Women’s Suffrage

The right of women to take part in political life and to vote in an election. Women’s suffrage was advocated by Mary Wollstonecraft in A Vindication of the Rights of Woman (1792), and throughout the 19th century, in Britain and the United States, calls were made for voting rights for women. These were first attained at the national level in New Zealand (1893). The state of Wyoming in the United States introduced women’s suffrage in 1869 and by 1920 all women over 21 were given the vote in the United States. The first European nation to grant female suffrage was Finland in 1906, with Norway following in 1913, and Germany in 1919. In Britain, as a result of agitation by the Women’s Political and Social Union, led by Emmeline Pankhurst and her daughter Christabel, the vote was granted in 1918 to those over 30 and in 1928 to women over 21. In the years following World War I, women were granted the vote in many countries, including Germany, Poland, Austria, and Sweden (1919), and the United States (1920). The Roman Catholic Church was reluctant to support women’s suffrage and in many Catholic countries it was not gained until after World War II; in France it was granted in in 1944, in Belgium in 1948, while in Switzerland not until 1971. In Russia women gained the right to vote with the Revolution (1917), and women’s suffrage was extended to the Soviet Union from 1922. In developing countries, women’s suffrage was usually obtained with independence, and in most Muslim countries women now have the vote. Women still do not have the vote in certain absolute monarchies, such as Saudi Arabia.”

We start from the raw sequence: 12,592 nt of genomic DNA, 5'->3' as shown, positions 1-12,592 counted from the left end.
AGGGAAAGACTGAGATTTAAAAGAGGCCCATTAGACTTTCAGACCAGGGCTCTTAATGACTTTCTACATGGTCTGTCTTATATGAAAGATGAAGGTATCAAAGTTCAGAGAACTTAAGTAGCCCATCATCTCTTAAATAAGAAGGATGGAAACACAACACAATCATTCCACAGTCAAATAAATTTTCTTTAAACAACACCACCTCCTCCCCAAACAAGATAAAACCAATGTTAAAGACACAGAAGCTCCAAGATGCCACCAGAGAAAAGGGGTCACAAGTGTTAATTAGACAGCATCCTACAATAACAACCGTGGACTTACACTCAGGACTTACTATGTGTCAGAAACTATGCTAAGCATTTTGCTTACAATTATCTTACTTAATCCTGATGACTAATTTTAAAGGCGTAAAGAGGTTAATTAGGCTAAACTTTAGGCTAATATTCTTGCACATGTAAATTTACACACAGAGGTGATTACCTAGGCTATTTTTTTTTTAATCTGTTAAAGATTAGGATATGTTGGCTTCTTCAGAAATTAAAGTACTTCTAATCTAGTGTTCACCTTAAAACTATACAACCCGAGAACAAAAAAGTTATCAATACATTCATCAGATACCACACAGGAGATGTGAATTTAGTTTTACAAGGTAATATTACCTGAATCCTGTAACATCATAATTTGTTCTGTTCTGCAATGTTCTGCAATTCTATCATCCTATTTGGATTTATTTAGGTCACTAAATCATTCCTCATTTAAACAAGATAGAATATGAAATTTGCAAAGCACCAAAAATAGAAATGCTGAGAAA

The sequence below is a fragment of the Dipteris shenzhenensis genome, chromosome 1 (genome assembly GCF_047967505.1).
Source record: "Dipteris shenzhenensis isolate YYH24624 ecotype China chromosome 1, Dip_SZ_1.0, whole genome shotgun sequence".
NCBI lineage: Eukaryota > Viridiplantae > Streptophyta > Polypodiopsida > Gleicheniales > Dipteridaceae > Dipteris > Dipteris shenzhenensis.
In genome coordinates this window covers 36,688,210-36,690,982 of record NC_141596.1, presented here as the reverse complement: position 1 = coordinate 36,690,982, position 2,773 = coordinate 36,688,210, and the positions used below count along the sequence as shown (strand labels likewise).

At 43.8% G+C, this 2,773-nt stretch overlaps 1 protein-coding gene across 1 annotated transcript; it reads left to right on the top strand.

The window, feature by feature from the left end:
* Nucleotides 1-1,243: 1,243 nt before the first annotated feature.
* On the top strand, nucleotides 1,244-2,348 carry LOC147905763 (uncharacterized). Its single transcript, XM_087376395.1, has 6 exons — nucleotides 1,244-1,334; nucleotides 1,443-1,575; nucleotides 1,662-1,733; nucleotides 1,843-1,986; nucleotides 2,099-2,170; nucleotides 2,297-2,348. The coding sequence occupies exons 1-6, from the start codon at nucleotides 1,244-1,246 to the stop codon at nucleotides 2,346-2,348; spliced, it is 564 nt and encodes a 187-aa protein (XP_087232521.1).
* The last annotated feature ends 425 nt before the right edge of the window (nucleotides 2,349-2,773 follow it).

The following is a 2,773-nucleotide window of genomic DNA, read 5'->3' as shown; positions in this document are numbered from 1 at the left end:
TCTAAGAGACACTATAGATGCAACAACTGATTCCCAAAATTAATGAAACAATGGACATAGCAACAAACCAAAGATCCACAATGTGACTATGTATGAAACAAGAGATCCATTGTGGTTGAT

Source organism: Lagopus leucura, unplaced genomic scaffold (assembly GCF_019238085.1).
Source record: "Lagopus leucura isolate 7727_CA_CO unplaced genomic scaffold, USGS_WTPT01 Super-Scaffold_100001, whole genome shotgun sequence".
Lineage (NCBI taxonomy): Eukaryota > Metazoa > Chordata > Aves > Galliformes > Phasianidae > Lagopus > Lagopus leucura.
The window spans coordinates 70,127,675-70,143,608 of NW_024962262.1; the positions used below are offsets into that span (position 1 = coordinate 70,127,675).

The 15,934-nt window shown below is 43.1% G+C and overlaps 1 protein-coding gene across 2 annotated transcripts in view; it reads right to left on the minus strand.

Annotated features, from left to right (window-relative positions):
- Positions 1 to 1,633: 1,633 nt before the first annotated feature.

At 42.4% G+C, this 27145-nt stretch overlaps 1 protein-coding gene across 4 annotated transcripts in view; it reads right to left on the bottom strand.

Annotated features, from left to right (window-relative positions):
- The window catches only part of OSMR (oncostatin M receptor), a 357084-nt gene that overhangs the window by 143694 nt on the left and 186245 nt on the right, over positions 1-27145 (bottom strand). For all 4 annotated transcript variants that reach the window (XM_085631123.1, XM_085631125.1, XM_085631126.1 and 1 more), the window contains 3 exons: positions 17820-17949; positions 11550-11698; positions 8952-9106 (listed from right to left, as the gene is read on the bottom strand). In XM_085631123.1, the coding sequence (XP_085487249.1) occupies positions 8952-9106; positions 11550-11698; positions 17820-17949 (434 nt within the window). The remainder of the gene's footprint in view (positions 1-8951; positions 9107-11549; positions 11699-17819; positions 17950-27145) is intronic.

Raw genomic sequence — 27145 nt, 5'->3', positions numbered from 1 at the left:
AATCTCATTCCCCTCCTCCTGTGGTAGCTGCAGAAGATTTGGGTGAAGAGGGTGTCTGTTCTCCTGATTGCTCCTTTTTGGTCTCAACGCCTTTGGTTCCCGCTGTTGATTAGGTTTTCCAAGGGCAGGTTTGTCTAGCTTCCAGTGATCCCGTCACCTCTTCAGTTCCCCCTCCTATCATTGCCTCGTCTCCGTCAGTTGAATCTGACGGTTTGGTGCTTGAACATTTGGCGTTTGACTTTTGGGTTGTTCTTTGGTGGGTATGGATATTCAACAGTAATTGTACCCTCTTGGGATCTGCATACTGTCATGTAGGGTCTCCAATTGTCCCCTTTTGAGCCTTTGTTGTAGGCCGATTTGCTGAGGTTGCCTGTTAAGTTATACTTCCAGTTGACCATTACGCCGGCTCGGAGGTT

Excerpted from: Wright, Edmund, Ed. The Oxford Desk Encyclopedia of World History. New York: Oxford University Press, 2006.

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